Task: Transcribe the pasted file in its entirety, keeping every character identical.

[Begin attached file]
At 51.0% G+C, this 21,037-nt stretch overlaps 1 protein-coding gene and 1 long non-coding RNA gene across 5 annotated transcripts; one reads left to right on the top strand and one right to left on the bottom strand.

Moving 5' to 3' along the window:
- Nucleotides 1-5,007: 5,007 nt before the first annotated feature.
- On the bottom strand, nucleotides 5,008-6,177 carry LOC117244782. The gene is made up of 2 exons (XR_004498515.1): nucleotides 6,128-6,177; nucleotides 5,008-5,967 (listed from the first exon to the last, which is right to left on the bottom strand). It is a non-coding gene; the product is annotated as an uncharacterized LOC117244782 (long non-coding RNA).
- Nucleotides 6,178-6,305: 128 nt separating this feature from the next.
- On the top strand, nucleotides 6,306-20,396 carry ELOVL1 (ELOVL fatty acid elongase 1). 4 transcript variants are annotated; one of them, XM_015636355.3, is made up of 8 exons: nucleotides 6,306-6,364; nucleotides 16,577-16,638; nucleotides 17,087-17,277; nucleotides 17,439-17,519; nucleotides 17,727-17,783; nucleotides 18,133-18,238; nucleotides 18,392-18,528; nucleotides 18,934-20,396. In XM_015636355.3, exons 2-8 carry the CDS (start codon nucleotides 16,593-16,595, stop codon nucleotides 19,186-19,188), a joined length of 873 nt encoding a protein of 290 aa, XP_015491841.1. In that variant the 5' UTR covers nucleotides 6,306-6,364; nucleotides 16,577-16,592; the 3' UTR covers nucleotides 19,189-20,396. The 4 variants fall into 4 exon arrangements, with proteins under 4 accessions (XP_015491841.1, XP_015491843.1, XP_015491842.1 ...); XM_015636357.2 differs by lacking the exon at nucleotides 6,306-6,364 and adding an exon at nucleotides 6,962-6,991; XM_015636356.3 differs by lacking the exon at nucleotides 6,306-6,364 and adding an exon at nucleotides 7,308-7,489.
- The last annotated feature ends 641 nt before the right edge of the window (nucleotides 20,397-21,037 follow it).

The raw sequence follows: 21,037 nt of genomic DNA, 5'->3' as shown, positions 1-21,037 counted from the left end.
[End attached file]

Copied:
At 51.0% G+C, this 21,037-nt stretch overlaps 1 protein-coding gene and 1 long non-coding RNA gene across 5 annotated transcripts; one reads left to right on the top strand and one right to left on the bottom strand.

Moving 5' to 3' along the window:
- Nucleotides 1-5,007: 5,007 nt before the first annotated feature.
- On the bottom strand, nucleotides 5,008-6,177 carry LOC117244782. The gene is made up of 2 exons (XR_004498515.1): nucleotides 6,128-6,177; nucleotides 5,008-5,967 (listed from the first exon to the last, which is right to left on the bottom strand). It is a non-coding gene; the product is annotated as an uncharacterized LOC117244782 (long non-coding RNA).
- Nucleotides 6,178-6,305: 128 nt separating this feature from the next.
- On the top strand, nucleotides 6,306-20,396 carry ELOVL1 (ELOVL fatty acid elongase 1). 4 transcript variants are annotated; one of them, XM_015636355.3, is made up of 8 exons: nucleotides 6,306-6,364; nucleotides 16,577-16,638; nucleotides 17,087-17,277; nucleotides 17,439-17,519; nucleotides 17,727-17,783; nucleotides 18,133-18,238; nucleotides 18,392-18,528; nucleotides 18,934-20,396. In XM_015636355.3, exons 2-8 carry the CDS (start codon nucleotides 16,593-16,595, stop codon nucleotides 19,186-19,188), a joined length of 873 nt encoding a protein of 290 aa, XP_015491841.1. In that variant the 5' UTR covers nucleotides 6,306-6,364; nucleotides 16,577-16,592; the 3' UTR covers nucleotides 19,189-20,396. The 4 variants fall into 4 exon arrangements, with proteins under 4 accessions (XP_015491841.1, XP_015491843.1, XP_015491842.1 ...); XM_015636357.2 differs by lacking the exon at nucleotides 6,306-6,364 and adding an exon at nucleotides 6,962-6,991; XM_015636356.3 differs by lacking the exon at nucleotides 6,306-6,364 and adding an exon at nucleotides 7,308-7,489.
- The last annotated feature ends 641 nt before the right edge of the window (nucleotides 20,397-21,037 follow it).

The raw sequence follows: 21,037 nt of genomic DNA, 5'->3' as shown, positions 1-21,037 counted from the left end.